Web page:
Could one argue against net neutrality in order to support poor people? This seems to be what Wikipedia is urging, and offers all of us an unusual spin on the net neutrality question.
The key to this approach is that it isn’t about fast lanes, but something called zero rating.
See, the usual net neutrality debate focuses on ISPs wanting to charge users more for extra-large and/or extra-demanded traffic: fast lanes for Netflix, for example. (There’s also the political angle of charging more for certain content, but set that aside for now) ISPs claim certain rich media content is enormously costly for them to support, and that it makes business sense to pass those costs back to the demanding consumer. The EFF (whom I support) argues that this goes against the internet’s foundational principles, and makes ISPs unjust arbiters of user experience, worsening the internet for nearly everyone.
Zero rating goes in the opposite direction. It’s the principle by which ISPs, especially mobile service providers, charge less, actually nothing (hence the name), for certain types of internet service and content. For example, a user might pay subscription rates for everything except Facebook or Google. ISPs benefit by attracting new subscribers; poor users benefit by getting access to some of the internet they would otherwise not be able to see.
This is where Wikipedia comes in. Their mission is to create and spread that encyclopedia’s knowledge as far as possible. Read that carefully balanced, very nuanced linked article, and you’ll see them trying to balance net neutrality, information access, and a service mission of helping the world’s poor. They still want net neutrality, and think they can have it alongside zero rating.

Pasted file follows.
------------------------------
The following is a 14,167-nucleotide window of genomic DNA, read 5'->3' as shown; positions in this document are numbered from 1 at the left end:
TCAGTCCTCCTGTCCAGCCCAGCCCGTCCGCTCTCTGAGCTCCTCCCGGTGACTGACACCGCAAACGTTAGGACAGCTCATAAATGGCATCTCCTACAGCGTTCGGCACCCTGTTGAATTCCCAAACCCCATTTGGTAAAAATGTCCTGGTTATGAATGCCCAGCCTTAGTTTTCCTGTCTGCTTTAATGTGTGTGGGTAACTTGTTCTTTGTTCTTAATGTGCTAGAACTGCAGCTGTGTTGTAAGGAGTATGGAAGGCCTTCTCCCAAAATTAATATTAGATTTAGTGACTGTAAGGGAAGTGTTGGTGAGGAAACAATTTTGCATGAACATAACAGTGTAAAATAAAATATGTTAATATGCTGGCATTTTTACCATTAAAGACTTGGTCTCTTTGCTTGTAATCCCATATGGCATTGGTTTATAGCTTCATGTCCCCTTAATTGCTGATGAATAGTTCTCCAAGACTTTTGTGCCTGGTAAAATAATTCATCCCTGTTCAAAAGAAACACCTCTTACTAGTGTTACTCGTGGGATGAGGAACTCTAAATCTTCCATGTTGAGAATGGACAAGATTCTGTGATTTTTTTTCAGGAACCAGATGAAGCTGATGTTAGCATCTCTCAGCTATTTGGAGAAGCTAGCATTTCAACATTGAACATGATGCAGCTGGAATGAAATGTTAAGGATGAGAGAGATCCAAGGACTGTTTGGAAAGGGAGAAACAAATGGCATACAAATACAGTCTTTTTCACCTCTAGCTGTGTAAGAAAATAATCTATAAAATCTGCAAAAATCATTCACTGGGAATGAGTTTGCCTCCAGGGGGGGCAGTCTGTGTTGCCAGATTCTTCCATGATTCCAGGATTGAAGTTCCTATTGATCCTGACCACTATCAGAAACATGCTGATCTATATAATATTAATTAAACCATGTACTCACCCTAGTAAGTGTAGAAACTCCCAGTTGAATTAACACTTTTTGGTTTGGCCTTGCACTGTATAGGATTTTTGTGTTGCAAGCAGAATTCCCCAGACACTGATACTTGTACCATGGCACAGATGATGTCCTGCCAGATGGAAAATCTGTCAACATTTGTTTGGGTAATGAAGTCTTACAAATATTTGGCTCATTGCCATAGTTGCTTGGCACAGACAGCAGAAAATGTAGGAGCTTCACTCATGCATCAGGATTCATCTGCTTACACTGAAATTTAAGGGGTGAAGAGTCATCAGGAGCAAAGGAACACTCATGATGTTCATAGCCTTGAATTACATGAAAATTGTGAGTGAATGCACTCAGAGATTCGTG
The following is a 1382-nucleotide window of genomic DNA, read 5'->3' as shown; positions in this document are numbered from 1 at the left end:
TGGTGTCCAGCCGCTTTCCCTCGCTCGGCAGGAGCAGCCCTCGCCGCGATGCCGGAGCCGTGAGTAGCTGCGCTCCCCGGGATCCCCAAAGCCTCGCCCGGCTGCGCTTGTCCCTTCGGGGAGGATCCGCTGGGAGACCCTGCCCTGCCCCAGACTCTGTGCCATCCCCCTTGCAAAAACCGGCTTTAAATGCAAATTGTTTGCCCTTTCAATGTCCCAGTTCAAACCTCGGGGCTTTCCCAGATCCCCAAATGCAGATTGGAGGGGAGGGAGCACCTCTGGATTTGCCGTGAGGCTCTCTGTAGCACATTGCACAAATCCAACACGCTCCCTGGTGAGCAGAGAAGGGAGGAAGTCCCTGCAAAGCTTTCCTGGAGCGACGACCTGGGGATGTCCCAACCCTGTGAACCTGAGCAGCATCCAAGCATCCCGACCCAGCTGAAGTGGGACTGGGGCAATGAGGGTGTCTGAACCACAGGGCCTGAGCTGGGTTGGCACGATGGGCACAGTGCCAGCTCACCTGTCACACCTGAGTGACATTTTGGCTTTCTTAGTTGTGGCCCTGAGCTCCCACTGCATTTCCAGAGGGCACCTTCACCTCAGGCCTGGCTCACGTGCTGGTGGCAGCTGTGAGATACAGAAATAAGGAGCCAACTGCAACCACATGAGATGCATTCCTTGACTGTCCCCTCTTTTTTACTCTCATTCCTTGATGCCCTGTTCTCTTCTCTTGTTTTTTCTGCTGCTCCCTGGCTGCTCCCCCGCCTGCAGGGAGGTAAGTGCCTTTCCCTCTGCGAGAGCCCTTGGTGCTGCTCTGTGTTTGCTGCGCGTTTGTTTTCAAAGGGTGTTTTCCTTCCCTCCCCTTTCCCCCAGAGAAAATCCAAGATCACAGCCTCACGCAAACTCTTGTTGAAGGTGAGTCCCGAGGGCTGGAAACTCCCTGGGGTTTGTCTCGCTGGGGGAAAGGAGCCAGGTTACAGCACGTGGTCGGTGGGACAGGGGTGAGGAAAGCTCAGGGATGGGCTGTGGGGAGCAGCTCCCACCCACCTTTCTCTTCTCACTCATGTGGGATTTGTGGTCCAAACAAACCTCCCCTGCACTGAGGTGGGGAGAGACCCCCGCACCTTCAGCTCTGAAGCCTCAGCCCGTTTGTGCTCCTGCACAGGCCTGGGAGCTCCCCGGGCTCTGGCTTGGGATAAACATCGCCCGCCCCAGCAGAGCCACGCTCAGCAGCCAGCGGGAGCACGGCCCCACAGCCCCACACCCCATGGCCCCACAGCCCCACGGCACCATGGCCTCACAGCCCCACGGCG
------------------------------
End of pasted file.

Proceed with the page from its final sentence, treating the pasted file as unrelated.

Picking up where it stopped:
Where does education come into this? Here are some initial thoughts.
One vital connection is the extent to which we see education as a social good, dedicated to universal access and improving the lives of everyone. This is the old concept animating many service-oriented educational missions, such as community colleges, Catholic schools, and 20th-century left-wing pedagogy. We’ve see it most recently in Thomas Piketty’s vision of education as the most potent force for mitigating economic inequality. If educators believe this to be a powerful guiding principle for their work, then zero rating must appeal. It clearly expands access to certain parts of the internet to populations otherwise blocked.
Perhaps educators can consider zero rating as akin to educational tv programming, or other mandated public goods. Indeed, for older educators steeped in decades of television culture, zero-rating’s tv-like approach might be congenial. That approach circumvents the marketplace and also goes around the education sphere. Maybe educators will support zero rating specifically for accessing educational content: Wikipedia, Google Scholar, Project Gutenberg, Creative Commons search engines, .edu domain websites, etc. Would we ask for zero rating to apply to learning management systems?